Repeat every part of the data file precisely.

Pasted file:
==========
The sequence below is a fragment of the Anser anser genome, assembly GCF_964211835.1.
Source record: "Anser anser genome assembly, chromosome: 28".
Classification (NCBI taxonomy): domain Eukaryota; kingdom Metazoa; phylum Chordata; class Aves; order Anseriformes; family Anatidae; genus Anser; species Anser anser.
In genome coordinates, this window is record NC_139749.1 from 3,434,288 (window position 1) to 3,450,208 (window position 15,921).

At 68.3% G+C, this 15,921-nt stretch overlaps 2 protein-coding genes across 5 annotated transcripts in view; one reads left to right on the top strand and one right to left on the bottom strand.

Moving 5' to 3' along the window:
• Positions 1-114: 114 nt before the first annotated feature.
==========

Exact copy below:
The sequence below is a fragment of the Anser anser genome, assembly GCF_964211835.1.
Source record: "Anser anser genome assembly, chromosome: 28".
Classification (NCBI taxonomy): domain Eukaryota; kingdom Metazoa; phylum Chordata; class Aves; order Anseriformes; family Anatidae; genus Anser; species Anser anser.
In genome coordinates, this window is record NC_139749.1 from 3,434,288 (window position 1) to 3,450,208 (window position 15,921).

At 68.3% G+C, this 15,921-nt stretch overlaps 2 protein-coding genes across 5 annotated transcripts in view; one reads left to right on the top strand and one right to left on the bottom strand.

Moving 5' to 3' along the window:
• Positions 1-114: 114 nt before the first annotated feature.